Debarres' sojourn in England extended into a ten year stay, a decade in which "Atlantic Neptune" was published and received with acclaim from government officials, mariners and scholars.  His direct experience and familiarity with the territory earned him an appointment as lieutenant governor of the newly-formed colony of Cape Breton. He returned to Nova Scotia in 1784, and was soon joined by (surprise!) his English wife Martha Williams and their two children.

Meanwhile back at the castle, poor Mary Cannon was overwhelmed with debt and a string of legal battles stemming from tenants who refused to pay their rent. The farmers had tricked her by planting main crops on land adjacent to Desbarres' property, then claiming that they owed nothing to the landlord.  She sent letter after letter to DesBarres explaining her difficulties and imploring him to provide funds.  He ignored her requests.

DesBarres' map of Nova Scotia from the "Atlantic Neptune"
 When New Brunswick became a colony distinct from Nova Scotia in 1784, Mary neglected to re-register the tracts of land that DesBarres owned in the Memramcook/Peticodiac area.   Was it simply a careless oversight, or did she deliberately miss the deadline as an act of revenge?   Perhaps abandoned Mary had some degree of sympathy for the Acadian tenant farmers, who, like herself, had become victims of DesBarres' empty promises.

During the 1760s, Acadians had returned to the areas of Menudie and Memramcook after the "Grand Derangement" only to find their farms sold to DesBarres.  Having no other choice, they reluctantly accepted the demotion to service as tenant farmers, working the land and owing half of the harvest to their master.  DesBarres was happy to have the Acadians settle on his farmland, as they were the only group who knew how to operate and maintain the system of aboiteaux and dykes already established in the region.  DesBarres wrote:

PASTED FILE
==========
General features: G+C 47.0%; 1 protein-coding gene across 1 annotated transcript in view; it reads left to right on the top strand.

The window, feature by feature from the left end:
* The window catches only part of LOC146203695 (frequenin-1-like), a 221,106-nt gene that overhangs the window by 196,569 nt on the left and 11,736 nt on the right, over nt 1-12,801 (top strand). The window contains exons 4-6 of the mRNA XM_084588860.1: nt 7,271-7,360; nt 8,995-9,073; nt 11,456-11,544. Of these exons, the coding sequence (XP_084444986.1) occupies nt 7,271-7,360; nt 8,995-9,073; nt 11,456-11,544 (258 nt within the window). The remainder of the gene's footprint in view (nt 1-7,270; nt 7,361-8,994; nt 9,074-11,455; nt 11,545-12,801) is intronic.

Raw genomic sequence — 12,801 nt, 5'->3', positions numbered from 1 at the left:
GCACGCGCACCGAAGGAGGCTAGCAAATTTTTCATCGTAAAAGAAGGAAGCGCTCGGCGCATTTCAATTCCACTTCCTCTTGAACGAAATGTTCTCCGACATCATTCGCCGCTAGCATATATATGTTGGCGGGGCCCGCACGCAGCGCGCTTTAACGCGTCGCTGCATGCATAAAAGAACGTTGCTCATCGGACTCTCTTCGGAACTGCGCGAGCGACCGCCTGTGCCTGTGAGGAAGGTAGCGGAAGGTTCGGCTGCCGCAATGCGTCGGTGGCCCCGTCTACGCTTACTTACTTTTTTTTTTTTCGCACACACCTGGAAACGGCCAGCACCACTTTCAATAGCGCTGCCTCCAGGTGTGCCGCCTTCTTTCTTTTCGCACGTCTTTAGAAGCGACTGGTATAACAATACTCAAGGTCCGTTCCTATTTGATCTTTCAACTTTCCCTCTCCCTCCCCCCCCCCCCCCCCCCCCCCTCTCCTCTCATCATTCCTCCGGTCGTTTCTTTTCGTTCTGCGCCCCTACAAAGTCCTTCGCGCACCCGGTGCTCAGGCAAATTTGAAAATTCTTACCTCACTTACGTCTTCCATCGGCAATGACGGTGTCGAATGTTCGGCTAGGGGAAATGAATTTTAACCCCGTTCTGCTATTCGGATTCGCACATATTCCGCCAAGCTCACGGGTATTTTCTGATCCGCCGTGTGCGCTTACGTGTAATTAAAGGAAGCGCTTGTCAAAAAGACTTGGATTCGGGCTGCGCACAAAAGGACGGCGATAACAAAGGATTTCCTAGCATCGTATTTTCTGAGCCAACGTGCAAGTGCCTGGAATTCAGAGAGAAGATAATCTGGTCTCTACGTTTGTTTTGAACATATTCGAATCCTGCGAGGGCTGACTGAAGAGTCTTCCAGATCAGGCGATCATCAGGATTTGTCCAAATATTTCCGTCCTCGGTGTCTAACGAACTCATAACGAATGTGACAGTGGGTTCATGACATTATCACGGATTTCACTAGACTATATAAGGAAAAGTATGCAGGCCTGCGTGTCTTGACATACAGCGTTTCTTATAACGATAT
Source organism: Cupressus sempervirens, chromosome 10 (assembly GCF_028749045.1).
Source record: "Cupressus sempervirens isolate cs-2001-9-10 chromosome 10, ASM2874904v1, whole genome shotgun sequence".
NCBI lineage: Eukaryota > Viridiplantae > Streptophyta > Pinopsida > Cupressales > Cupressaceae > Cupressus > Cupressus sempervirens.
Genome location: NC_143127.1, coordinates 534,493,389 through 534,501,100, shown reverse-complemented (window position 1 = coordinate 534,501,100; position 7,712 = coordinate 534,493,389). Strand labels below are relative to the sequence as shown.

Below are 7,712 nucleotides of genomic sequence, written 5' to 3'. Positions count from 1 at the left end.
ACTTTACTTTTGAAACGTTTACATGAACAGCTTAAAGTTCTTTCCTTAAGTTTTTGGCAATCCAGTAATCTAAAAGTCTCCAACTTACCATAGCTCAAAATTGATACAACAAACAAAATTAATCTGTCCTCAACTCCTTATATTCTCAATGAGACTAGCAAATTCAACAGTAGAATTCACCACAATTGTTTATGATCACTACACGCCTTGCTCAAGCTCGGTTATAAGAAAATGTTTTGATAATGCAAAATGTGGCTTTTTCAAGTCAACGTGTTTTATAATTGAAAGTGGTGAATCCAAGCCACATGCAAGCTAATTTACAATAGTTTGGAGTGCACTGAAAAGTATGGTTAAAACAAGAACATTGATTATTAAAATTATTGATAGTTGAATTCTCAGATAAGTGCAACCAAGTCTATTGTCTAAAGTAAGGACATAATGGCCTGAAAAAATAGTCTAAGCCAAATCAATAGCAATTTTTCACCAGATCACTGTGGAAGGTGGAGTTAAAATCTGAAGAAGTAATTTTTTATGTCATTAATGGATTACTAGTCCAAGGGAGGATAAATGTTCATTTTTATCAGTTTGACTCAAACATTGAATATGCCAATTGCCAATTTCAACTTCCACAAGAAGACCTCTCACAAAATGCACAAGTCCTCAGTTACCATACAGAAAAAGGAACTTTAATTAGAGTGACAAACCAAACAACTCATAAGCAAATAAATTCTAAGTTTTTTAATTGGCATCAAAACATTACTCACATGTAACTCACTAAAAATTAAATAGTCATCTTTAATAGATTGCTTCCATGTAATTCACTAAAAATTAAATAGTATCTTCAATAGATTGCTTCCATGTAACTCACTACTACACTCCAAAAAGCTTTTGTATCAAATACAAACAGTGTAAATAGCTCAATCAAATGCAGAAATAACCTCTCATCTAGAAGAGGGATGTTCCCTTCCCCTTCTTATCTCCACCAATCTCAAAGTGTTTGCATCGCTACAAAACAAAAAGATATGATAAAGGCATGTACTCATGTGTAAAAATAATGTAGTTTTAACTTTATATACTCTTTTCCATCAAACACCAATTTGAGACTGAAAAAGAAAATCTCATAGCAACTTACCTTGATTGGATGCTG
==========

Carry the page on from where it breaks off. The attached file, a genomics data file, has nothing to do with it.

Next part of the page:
"The estate of Menudie on the Elysian Fields consists of 7/8 tract of 8,000 acres. It contains nearly 3,000 of dyked lands, cleared upland and orchard.  In 1768, I settled 10 families hereon.  Their number speedily increased.  To each family was allowed 200 acres, including a proportion of dykeland, cleared upland and wood to themselves and their heirs forever."

 By the time New Brunswick was declared a separate colony, the Acadians had been working the land for over 20 years and were eager to regain independence and assume ownership of property.  When they discovered that the farms were not legally registered to DesBarres, they applied for land grants. There were evictions, arrests and court cases, and several families (the Bruns, Comeaus, Melansons) packed up and moved north to Shemogue and Cap-Pele.   Bitter disputes over ownership dragged on until 1841 when the government allowed the sale of the former DesBarres land for the price of one dollar per acre.

In 1794 DesBarres hired a new estate manager, John MacDonald, who toured the properties and reported that things were in a general state of financial and agricultural disarray.  He informed his boss that Mary had taken up with an Irish labourer at Castle Frederick, and that the pair were planning to sue him for money owed.  MacDonald urged DesBarres to take legal action.  He charged Mary with general mismanagement and collusion resulting in the loss of valuable properties.  The case was still in the Court of Chancery in 1842 when Desbarres, age 103, died.  A decision on the matter was never reached, but it was a sharp insult added to injury when Mary Cannon learned that DesBarres had left his entire estate to his wife Martha and their eleven children.

Mary had little to show for her union with DesBarres and many years of loyal, unpaid service as land agent.  Burdened with debt, her daughters Amelia and Martha Sophie ended up in a poorhouse in Windsor, N.S.  In 1846, Mary's grandson purchased the outstanding mortgage on Castle Frederick.  Direct descendants of Mary Cannon and J.F.W. DesBarres own the farm at Falmouth which is now protected by the Archaeological Land Trust of Nova Scotia.

In her final letter to DesBarres Mary Cannon wrote:

"The thread of life is only brittle at best and neither you nor I may long be permitted to settle our long standing affairs. I have had a hard life and would wish peace on just terms for what remains."

N.B.  The maps, charts  and drawings of  DesBarres' "Atlantic Neptune" are in the collection of the National Maritime Museum, Greenwich .